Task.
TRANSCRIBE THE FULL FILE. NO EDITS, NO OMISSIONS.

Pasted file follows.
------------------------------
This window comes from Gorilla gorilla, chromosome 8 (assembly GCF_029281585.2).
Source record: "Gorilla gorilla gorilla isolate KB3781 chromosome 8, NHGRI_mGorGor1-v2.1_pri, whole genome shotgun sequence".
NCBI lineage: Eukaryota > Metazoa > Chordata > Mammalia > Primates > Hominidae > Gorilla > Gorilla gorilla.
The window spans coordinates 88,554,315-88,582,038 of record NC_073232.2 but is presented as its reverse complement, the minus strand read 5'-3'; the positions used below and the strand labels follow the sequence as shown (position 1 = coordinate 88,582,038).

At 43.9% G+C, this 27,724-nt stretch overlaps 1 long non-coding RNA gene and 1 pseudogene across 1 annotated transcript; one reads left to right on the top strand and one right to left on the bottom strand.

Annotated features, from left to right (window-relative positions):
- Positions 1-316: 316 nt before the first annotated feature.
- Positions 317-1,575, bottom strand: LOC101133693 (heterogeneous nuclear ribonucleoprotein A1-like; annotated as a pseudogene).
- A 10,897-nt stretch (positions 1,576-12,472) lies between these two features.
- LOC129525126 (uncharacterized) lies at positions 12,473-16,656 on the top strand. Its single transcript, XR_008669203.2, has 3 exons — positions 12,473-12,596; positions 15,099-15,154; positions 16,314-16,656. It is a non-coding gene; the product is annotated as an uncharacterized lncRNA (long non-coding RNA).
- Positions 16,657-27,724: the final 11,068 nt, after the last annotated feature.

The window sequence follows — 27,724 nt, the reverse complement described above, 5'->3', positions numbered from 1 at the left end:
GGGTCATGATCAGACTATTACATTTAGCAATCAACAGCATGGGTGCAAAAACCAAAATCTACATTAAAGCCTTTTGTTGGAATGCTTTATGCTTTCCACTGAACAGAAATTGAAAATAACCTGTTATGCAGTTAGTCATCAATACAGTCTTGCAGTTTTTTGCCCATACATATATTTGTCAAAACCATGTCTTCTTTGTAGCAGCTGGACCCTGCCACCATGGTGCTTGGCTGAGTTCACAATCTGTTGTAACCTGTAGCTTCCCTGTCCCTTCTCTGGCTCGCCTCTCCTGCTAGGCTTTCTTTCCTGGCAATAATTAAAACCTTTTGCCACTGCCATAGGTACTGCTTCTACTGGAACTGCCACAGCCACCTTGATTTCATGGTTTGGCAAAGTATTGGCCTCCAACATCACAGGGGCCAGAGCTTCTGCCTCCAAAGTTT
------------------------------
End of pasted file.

This window comes from Gorilla gorilla, chromosome 8 (assembly GCF_029281585.2).
Source record: "Gorilla gorilla gorilla isolate KB3781 chromosome 8, NHGRI_mGorGor1-v2.1_pri, whole genome shotgun sequence".
NCBI lineage: Eukaryota > Metazoa > Chordata > Mammalia > Primates > Hominidae > Gorilla > Gorilla gorilla.
The window spans coordinates 88,554,315-88,582,038 of record NC_073232.2 but is presented as its reverse complement, the minus strand read 5'-3'; the positions used below and the strand labels follow the sequence as shown (position 1 = coordinate 88,582,038).

At 43.9% G+C, this 27,724-nt stretch overlaps 1 long non-coding RNA gene and 1 pseudogene across 1 annotated transcript; one reads left to right on the top strand and one right to left on the bottom strand.

Annotated features, from left to right (window-relative positions):
- Positions 1-316: 316 nt before the first annotated feature.
- Positions 317-1,575, bottom strand: LOC101133693 (heterogeneous nuclear ribonucleoprotein A1-like; annotated as a pseudogene).
- A 10,897-nt stretch (positions 1,576-12,472) lies between these two features.
- LOC129525126 (uncharacterized) lies at positions 12,473-16,656 on the top strand. Its single transcript, XR_008669203.2, has 3 exons — positions 12,473-12,596; positions 15,099-15,154; positions 16,314-16,656. It is a non-coding gene; the product is annotated as an uncharacterized lncRNA (long non-coding RNA).
- Positions 16,657-27,724: the final 11,068 nt, after the last annotated feature.

The window sequence follows — 27,724 nt, the reverse complement described above, 5'->3', positions numbered from 1 at the left end:
GGGTCATGATCAGACTATTACATTTAGCAATCAACAGCATGGGTGCAAAAACCAAAATCTACATTAAAGCCTTTTGTTGGAATGCTTTATGCTTTCCACTGAACAGAAATTGAAAATAACCTGTTATGCAGTTAGTCATCAATACAGTCTTGCAGTTTTTTGCCCATACATATATTTGTCAAAACCATGTCTTCTTTGTAGCAGCTGGACCCTGCCACCATGGTGCTTGGCTGAGTTCACAATCTGTTGTAACCTGTAGCTTCCCTGTCCCTTCTCTGGCTCGCCTCTCCTGCTAGGCTTTCTTTCCTGGCAATAATTAAAACCTTTTGCCACTGCCATAGGTACTGCTTCTACTGGAACTGCCACAGCCACCTTGATTTCATGGTTTGGCAAAGTATTGGCCTCCAACATCACAGGGGCCAGAGCTTCTGCCTCCAAAGTTT